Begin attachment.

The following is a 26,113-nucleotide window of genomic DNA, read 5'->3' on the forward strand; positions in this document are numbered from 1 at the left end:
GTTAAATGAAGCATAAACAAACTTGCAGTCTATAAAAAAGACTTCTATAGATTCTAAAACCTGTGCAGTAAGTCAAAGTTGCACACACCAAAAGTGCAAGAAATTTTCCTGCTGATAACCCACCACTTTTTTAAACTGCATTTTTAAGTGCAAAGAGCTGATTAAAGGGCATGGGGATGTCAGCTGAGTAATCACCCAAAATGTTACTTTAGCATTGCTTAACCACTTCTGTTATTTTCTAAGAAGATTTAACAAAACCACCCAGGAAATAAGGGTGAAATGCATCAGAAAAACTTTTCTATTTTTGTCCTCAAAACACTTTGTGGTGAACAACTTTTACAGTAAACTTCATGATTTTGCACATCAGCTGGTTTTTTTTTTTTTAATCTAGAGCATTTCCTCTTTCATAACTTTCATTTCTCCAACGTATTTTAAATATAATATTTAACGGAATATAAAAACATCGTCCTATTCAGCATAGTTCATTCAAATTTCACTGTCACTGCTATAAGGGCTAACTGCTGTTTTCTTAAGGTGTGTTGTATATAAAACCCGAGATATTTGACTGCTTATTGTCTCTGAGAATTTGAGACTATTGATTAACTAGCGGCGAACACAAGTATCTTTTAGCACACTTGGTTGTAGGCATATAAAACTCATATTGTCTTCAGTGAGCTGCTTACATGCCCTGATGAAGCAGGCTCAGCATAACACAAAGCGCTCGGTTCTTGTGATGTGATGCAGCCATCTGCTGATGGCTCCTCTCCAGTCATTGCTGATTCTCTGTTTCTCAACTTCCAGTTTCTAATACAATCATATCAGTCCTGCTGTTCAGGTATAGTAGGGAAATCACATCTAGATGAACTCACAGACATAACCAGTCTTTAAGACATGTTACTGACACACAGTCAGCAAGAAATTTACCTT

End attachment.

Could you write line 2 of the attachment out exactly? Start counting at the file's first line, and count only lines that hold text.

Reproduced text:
GTTAAATGAAGCATAAACAAACTTGCAGTCTATAAAAAAGACTTCTATAGATTCTAAAACCTGTGCAGTAAGTCAAAGTTGCACACACCAAAAGTGCAAGAAATTTTCCTGCTGATAACCCACCACTTTTTTAAACTGCATTTTTAAGTGCAAAGAGCTGATTAAAGGGCATGGGGATGTCAGCTGAGTAATCACCCAAAATGTTACTTTAGCATTGCTTAACCACTTCTGTTATTTTCTAAGAAGATTTAACAAAACCACCCAGGAAATAAGGGTGAAATGCATCAGAAAAACTTTTCTATTTTTGTCCTCAAAACACTTTGTGGTGAACAACTTTTACAGTAAACTTCATGATTTTGCACATCAGCTGGTTTTTTTTTTTTTAATCTAGAGCATTTCCTCTTTCATAACTTTCATTTCTCCAACGTATTTTAAATATAATATTTAACGGAATATAAAAACATCGTCCTATTCAGCATAGTTCATTCAAATTTCACTGTCACTGCTATAAGGGCTAACTGCTGTTTTCTTAAGGTGTGTTGTATATAAAACCCGAGATATTTGACTGCTTATTGTCTCTGAGAATTTGAGACTATTGATTAACTAGCGGCGAACACAAGTATCTTTTAGCACACTTGGTTGTAGGCATATAAAACTCATATTGTCTTCAGTGAGCTGCTTACATGCCCTGATGAAGCAGGCTCAGCATAACACAAAGCGCTCGGTTCTTGTGATGTGATGCAGCCATCTGCTGATGGCTCCTCTCCAGTCATTGCTGATTCTCTGTTTCTCAACTTCCAGTTTCTAATACAATCATATCAGTCCTGCTGTTCAGGTATAGTAGGGAAATCACATCTAGATGAACTCACAGACATAACCAGTCTTTAAGACATGTTACTGACACACAGTCAGCAAGAAATTTACCTT